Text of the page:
The Work Is Harder
Courses are at a higher level than high-school classes and the material is presented at a faster pace. Plus, professors are likely to assign more reading, writing and problem sets than you may be used to.
All first-year college students contend with this bend in the learning curve, so don't think having to struggle to keep up is somehow a failing on your part. Give yourself an opportunity to adjust gradually to the new academic demands. Choose a course load that includes some challenging classes and others that will be less intense.
You Make the Schedule
You are responsible for managing your time in college. If you cut classes and don't do assignments, no one will nag you. You may wish they had if it comes time for the final exam and you don't know the material.
Buy a calendar and make sure you write down when and where your classes meet, when assignments are due and when tests will take place. Give yourself ample time to study rather than waiting until the last minute and pulling an all-nighter.
More Independence and Responsibility
You may not have the same day-to-day support system as you do now. For example, how will you manage your money and debt, especially when credit card companies are bombarding you with offers? Who is around to make sure you're not getting sick or run down? Factors like stress, late-night parties and generally pushing yourself too hard can take a toll. It's called diminishing returns and it means that the more you push, the less you'll have to give.
Don't always do what's easiest at the time. Make smart decisions. For example, when it comes to your money, stick to a budget and use credit cards wisely. When it comes to your health, get enough sleep, eat well and pay attention to what your body tells you. You'll need energy to enjoy all that college has to offer.
A New Social Scene
New social opportunities (and pressures) abound. Suddenly, you can recreate yourself in any way you want.
While forming new friendships can be exhilarating, true friendships are formed slowly, and the beginning of college can be a lonely time. If you're unsure about participating in certain social activities, don't hesitate to seek guidance about the best ways to resist these pressures. Talk to parents, trusted friends from high school and college counselors.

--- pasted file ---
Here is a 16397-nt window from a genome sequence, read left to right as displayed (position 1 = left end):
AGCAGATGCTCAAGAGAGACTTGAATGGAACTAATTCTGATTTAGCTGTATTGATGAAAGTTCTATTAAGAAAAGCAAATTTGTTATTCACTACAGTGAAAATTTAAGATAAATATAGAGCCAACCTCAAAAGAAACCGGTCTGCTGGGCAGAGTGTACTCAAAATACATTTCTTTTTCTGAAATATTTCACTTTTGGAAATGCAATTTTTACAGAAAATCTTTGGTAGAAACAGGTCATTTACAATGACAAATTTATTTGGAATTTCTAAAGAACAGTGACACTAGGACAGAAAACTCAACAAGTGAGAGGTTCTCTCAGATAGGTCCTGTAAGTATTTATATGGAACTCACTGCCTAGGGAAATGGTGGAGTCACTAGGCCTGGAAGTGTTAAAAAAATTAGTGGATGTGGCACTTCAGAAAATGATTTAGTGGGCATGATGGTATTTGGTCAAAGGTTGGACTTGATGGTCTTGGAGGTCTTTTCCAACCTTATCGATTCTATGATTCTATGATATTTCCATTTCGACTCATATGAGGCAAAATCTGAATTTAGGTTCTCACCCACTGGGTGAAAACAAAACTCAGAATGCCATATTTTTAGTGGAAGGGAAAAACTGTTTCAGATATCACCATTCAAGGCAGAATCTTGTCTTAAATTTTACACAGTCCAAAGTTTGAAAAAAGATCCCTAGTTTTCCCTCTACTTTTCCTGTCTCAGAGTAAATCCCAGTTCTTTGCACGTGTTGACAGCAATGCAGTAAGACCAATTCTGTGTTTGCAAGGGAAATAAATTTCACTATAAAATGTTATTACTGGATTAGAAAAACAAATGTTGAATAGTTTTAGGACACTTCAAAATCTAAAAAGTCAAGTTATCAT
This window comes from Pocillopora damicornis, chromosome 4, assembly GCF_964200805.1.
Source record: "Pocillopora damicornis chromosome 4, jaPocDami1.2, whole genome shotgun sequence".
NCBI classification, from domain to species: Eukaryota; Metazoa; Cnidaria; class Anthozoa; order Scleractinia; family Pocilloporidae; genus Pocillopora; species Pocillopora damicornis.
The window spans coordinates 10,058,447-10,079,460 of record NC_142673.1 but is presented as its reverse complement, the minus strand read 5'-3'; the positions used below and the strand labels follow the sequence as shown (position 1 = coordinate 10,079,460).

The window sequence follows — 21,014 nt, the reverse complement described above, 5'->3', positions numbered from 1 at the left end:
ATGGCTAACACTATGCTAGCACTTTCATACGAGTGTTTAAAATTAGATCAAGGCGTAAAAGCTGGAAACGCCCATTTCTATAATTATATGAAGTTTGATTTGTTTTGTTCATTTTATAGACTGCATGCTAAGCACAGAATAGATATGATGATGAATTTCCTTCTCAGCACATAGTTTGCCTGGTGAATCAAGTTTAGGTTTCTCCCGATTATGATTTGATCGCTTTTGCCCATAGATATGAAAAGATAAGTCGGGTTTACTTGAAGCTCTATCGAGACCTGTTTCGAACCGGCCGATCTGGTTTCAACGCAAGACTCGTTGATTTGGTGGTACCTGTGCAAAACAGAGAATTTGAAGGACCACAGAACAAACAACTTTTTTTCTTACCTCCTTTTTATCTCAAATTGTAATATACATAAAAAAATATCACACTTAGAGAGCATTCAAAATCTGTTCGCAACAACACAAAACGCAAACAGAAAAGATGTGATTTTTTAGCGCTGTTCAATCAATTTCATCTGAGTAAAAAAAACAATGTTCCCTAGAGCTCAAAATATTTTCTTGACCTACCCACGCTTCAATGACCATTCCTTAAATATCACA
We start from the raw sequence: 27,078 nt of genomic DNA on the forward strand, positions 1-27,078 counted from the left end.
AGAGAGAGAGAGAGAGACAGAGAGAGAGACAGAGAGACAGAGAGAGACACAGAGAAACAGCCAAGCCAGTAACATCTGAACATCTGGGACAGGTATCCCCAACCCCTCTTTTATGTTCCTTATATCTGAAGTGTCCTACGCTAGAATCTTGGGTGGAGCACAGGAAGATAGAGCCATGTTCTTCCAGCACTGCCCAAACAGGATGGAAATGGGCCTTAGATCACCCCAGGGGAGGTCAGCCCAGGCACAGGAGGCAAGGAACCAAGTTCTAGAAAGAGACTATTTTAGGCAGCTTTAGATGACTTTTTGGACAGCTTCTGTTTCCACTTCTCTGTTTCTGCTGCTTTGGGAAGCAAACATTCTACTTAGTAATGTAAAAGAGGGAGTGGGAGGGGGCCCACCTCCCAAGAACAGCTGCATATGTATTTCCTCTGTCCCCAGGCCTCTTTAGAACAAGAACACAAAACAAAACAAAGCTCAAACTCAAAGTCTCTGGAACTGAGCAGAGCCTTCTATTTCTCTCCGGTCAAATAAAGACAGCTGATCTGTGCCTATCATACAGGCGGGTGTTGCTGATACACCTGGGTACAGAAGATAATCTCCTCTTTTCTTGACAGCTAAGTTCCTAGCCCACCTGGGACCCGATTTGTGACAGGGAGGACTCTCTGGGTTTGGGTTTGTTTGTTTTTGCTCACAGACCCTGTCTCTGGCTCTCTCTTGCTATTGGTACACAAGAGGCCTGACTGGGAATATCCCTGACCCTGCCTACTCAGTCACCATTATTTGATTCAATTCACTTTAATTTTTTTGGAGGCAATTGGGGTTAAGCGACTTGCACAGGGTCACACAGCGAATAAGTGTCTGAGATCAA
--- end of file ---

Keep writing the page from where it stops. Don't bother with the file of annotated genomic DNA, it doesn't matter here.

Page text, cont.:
College is full of resources—professors, tutors, counselors and often resident advisers. In college it is up to you to initiate getting help. The good news is that once you do adjust to college life, it opens new doors to all sorts of learning—and living.
Courtesy of www.collegeboard.com
Read Your Way to a Great Campus Experience
The College Buzz Book, 2006 Edition By Vault Editors. A great resource guide to college life, compiled from the comments of actual undergrads on some of the country's many institutions of higher learning.
How to Survive Your Freshman Year (Hundreds of Heads Survival Guide) Editors Mark W. Bernstein and Yadin Kaufmann. Get the inside scoop on dorm life, the horrible college food and more from a sampling of students surveyed for this book.
Confessions of a College Freshman: A Survival Guide for Dorm Life, Biology Lab, the Cafeteria, and Other First-Year Adventures By Zach Arrington. Far from home and feeling strange? Listen to these words of advice from someone who's been there and felt that.
Major in Success: Make College Easier, Fire Up Your Dreams, and Get a Very Cool Job By Jack Caufield and Patrick Combs. Want to achieve all you can? Then grab this title and check out the wisdom on finding the right major and getting passionate about your studies and future career.
Navigating Your Freshman Year (Students Helping Students series) By Allison Lombardo.